signaling pathways crucial for cell proliferation, includ-
ing MAP kinase (Erk1/2) [8,47]. RAGE also activates
signaling pathways thought to regulate cell migration,
such as the Ras-extracellular signal-regulated kinase
kinase/c-Jun-NH2-terminal kinase, and p38 mitogen-
activated protein kinase pathways . Stimulation of
RAGE also leads to the activation of the transcription
factor NF?B [47, 121]. This pathway may explain some
of the effects of RAGE activation on cell survival, as a
number of anti-apoptotic genes, including IAPs, Bcl-XL,
and Bcl-2, are also influenced by activation of NF?B
. Furthermore, several transcriptional targets of
RAGE signaling, such as vascular cell adhesion mole-
cule 1  and tissue factor , likely contribute to
the interaction between tumor cells and vascular endo-
thelium that may be involved in stimulating metastasis.
Although activation of various intracellular signaling
pathways can be seen in response to stimulation with
different ligands, no adaptor protein for the transduction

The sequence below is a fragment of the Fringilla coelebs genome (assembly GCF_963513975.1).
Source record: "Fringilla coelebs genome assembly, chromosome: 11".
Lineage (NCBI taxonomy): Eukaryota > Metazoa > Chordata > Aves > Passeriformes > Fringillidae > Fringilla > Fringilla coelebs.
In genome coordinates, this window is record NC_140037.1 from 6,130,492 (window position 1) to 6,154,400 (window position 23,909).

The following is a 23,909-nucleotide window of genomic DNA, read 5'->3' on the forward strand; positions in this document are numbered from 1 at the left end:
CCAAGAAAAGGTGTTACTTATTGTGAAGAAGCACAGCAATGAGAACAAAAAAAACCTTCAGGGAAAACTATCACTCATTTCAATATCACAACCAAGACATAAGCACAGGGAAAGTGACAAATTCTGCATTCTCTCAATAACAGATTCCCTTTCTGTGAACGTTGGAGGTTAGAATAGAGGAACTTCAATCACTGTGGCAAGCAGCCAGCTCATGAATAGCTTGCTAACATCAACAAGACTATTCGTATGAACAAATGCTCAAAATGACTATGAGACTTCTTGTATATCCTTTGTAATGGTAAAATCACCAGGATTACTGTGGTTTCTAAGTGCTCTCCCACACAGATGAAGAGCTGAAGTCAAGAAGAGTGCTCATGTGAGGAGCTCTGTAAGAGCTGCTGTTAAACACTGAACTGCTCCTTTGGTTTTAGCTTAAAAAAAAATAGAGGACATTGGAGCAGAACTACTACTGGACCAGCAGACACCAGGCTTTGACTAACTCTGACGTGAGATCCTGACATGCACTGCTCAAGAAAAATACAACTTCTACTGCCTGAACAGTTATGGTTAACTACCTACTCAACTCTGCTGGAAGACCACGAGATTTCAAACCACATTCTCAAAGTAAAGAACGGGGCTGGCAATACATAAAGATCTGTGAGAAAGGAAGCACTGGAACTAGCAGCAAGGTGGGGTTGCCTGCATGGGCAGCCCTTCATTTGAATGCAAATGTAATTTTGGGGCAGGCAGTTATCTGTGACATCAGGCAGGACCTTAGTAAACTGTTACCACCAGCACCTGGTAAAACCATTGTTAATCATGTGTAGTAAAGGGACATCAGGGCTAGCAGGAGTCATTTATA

of intracellular signals by RAGE has been identified.
One study has suggested a direct interaction between
the cytoplasmic domain of RAGE and MAP kinase
(Erk1/2) . However, the interaction domains be-
tween these two molecules have not been mapped,
and this work has not been replicated. Therefore, much
remains to be discovered about the cellular mecha-
nisms activated by this important molecule.
RAGE Effects within the Cancer Microenvironment
It is becoming increasingly clear that cancer cells
depend upon interactions with the cells within the can-
cer microenvironment . The cells that reside within
the tumor microenvironment or are recruited to this en-
vironment are affected by and, in turn, affect cancer
cells. Important cells in the tumor microenvironment
include those that compose the microvasculature, in-
cluding endothelial cells and pericytes; those that pro-
duce the abundant extracellular matrix that makes up
the bulk of the stroma, including fibroblasts and myofi-
broblasts; and cells of the immune system, including a
variety of leukocytes such as macrophages. Most of